The other much under-appreciated aspect of creating change that we have discussed at length in our community organizing class is the importance of relationship-building. We go in so focused on research and program/business plans (both of which are important, no doubt) that we forget this most fundamental of things. And just as Lefebvre points out, and just as we’ve talked about in our class, the keys to relationship building are seeking insight into people’s motivations and values (point #4), and finding the shared values that allow for the exchange (point #6) of resources needed to achieve a common purpose.

Of course, I also can’t conclude this post without a quick note about Lefebvre’s point #5 – don’t start with analyzing people, but instead first assume it’s something in their environment – which is something I harp on pretty often, in this blog and elsewhere. We keep trying to change people’s behaviors without considering the myriad of things in their environment that might be encouraging the behavior and/or preventing them for changing it. Let’s focus our efforts on changing the systems and environments within which we live – after all, health starts where we live, learn, work, and play.

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The last – and inexpressibly inspiring – session of our winter term course on community health centers was a couple days ago. It just happened to coincide with my reading of Atul Gawande’s latest New Yorker piece, which interestingly linked in with a lot of what I have been mulling over as a result of this community health center course.

But let me start at the beginning.

The Movement

The community health center movement started about 45 years ago, with roots in the civil rights and social justice movements of the 1960s, and with some incredible leaders at the helm. At the dawn of this movement, community health center leaders saw health as but an entry point to solving a broader range of problems, without raising the same level of opposition as more blatantly political “social change” programs. The goal was to not just to provide primary care and related outreach and patient education, but to address social determinants of health through job development, nutrition, sanitation, and social services. All while maintaining a core principle of respect for and involvement of community residents.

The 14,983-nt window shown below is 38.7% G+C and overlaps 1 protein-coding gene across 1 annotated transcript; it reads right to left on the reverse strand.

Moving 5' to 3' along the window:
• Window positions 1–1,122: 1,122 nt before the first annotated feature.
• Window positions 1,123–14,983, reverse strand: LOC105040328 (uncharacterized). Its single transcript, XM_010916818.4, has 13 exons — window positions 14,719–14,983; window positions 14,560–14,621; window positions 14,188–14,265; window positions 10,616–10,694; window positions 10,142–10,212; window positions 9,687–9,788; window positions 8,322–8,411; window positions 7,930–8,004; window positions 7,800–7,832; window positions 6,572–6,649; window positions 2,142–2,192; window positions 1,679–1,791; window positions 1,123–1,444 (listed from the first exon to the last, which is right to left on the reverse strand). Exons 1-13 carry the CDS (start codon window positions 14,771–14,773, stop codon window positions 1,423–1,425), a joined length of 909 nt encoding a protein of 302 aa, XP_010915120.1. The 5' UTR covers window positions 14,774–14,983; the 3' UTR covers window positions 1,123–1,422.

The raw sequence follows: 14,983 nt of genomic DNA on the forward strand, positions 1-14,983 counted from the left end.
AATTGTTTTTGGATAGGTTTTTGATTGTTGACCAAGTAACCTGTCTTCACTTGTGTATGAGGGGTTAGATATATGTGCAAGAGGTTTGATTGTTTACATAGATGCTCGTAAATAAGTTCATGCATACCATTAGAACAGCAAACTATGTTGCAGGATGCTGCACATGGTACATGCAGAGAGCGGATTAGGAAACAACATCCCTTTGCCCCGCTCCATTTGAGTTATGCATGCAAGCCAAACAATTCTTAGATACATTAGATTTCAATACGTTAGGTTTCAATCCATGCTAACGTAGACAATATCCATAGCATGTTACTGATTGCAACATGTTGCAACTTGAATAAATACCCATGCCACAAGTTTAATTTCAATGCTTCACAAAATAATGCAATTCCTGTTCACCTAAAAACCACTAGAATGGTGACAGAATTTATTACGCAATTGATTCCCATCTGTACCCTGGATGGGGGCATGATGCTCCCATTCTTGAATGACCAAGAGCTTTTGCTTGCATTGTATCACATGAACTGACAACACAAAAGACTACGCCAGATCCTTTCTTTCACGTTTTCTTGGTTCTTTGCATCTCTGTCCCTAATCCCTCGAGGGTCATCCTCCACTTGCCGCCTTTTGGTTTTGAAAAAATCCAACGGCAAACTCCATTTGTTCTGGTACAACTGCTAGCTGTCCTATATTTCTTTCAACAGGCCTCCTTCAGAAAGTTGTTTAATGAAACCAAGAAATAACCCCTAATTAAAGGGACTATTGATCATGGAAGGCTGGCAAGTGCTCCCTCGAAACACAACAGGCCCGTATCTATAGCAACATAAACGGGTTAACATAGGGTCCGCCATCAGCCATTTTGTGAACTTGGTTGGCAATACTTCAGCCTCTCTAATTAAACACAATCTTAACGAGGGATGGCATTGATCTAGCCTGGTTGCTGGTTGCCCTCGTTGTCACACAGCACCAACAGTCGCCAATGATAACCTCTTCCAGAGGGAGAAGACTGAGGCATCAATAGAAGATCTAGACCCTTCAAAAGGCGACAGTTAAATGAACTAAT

While this belief in community ownership has persisted through the years, the idea of health as but an entry point to solving a broader range of problems seems to have diminished (though, thankfully, not disappeared). Most of community health centers have become primarily – some almost entirely –deliverers of medical care, with little attention paid to the broader – and more fundamental, in many ways – needs of these communities: education, employment, food access, civic engagement, health promotion/prevention (e.g. promotion of healthy eating and exercise, injury and violence prevention, etc.).

This is not to say that they are not doing absolutely amazing work – because they are. That, if nothing else, has become clear over the course of this class. Health centers provide needed high-quality primary care services to largely underserved populations (the under- and un-insured and the homeless, among others), preventing further complications and emergency room visits, while maintaining community engagement (aided by the legal requirement that governing boards of community health centers must be composed of at least 51% consumers) and a range of enabling services (such as provision of translation and transportation services).

So, needless to say, all our visits to community health centers over the course of the last two weeks have brought us into contact with awe-inspiring, committed leaders – most of whom have worked in their respective centers for upwards of 20 and 30 years. Pretty amazing to someone like me, from a generation that changes jobs every few years – to be passionate enough and challenged enough by a place to remain there for decades and still speak about it with such fervor would be one of the greatest blessings in life! While all our visits have been wonderful, our visit yesterday to the Codman Square Health Center was inspiring on an entirely different level.

Codman Square

Bill Walczak, the founder of the Codman Square Health Center, is, among a million other things, an incredible storyteller. A son of two factory workers, his seventh grade teacher changed his life, pushing him to apply to a high school that resulted in an excellent education and a full ride to Boston University. Within a year, he was a married, college dropout, working in a factory and organizing for Caeser Chavez’s lettuce boycott.  He was also a resident of Codman Square in Dorchester, Massachusetts, a community that was falling apart at the seams. Buildings were abandoned as people fled from the racial tensions, escalating violence and crime, and crumbling education system. Labeled a “death zone” due to high infant mortality, and suffering house fires on a daily basis as people attempted to at least collect insurance money off of abandoned properties that no one wanted, the community suffered from a deep sense of hopelessness.